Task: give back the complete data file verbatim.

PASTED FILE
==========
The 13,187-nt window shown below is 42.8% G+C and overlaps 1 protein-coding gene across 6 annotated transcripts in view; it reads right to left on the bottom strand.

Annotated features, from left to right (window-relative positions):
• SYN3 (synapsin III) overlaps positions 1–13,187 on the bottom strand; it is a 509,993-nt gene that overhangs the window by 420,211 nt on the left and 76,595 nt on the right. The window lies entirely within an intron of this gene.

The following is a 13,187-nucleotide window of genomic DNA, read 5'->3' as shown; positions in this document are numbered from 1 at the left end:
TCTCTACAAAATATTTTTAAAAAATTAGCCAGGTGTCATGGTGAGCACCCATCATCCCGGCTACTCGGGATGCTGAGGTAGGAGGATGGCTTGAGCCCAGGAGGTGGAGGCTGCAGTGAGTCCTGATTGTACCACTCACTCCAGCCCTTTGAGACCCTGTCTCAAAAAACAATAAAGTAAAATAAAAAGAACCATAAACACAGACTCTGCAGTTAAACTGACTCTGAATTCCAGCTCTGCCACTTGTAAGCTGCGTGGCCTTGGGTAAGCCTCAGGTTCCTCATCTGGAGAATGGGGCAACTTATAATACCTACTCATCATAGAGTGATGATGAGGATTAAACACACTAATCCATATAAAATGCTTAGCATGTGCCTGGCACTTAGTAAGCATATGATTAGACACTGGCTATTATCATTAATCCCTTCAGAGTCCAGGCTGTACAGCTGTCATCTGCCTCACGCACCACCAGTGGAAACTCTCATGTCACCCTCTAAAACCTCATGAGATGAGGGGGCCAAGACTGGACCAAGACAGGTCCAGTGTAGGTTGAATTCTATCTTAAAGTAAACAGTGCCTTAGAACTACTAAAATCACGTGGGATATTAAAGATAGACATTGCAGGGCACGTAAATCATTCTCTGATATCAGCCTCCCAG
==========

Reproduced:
The 13,187-nt window shown below is 42.8% G+C and overlaps 1 protein-coding gene across 6 annotated transcripts in view; it reads right to left on the bottom strand.

Annotated features, from left to right (window-relative positions):
• SYN3 (synapsin III) overlaps positions 1–13,187 on the bottom strand; it is a 509,993-nt gene that overhangs the window by 420,211 nt on the left and 76,595 nt on the right. The window lies entirely within an intron of this gene.

The following is a 13,187-nucleotide window of genomic DNA, read 5'->3' as shown; positions in this document are numbered from 1 at the left end:
TCTCTACAAAATATTTTTAAAAAATTAGCCAGGTGTCATGGTGAGCACCCATCATCCCGGCTACTCGGGATGCTGAGGTAGGAGGATGGCTTGAGCCCAGGAGGTGGAGGCTGCAGTGAGTCCTGATTGTACCACTCACTCCAGCCCTTTGAGACCCTGTCTCAAAAAACAATAAAGTAAAATAAAAAGAACCATAAACACAGACTCTGCAGTTAAACTGACTCTGAATTCCAGCTCTGCCACTTGTAAGCTGCGTGGCCTTGGGTAAGCCTCAGGTTCCTCATCTGGAGAATGGGGCAACTTATAATACCTACTCATCATAGAGTGATGATGAGGATTAAACACACTAATCCATATAAAATGCTTAGCATGTGCCTGGCACTTAGTAAGCATATGATTAGACACTGGCTATTATCATTAATCCCTTCAGAGTCCAGGCTGTACAGCTGTCATCTGCCTCACGCACCACCAGTGGAAACTCTCATGTCACCCTCTAAAACCTCATGAGATGAGGGGGCCAAGACTGGACCAAGACAGGTCCAGTGTAGGTTGAATTCTATCTTAAAGTAAACAGTGCCTTAGAACTACTAAAATCACGTGGGATATTAAAGATAGACATTGCAGGGCACGTAAATCATTCTCTGATATCAGCCTCCCAG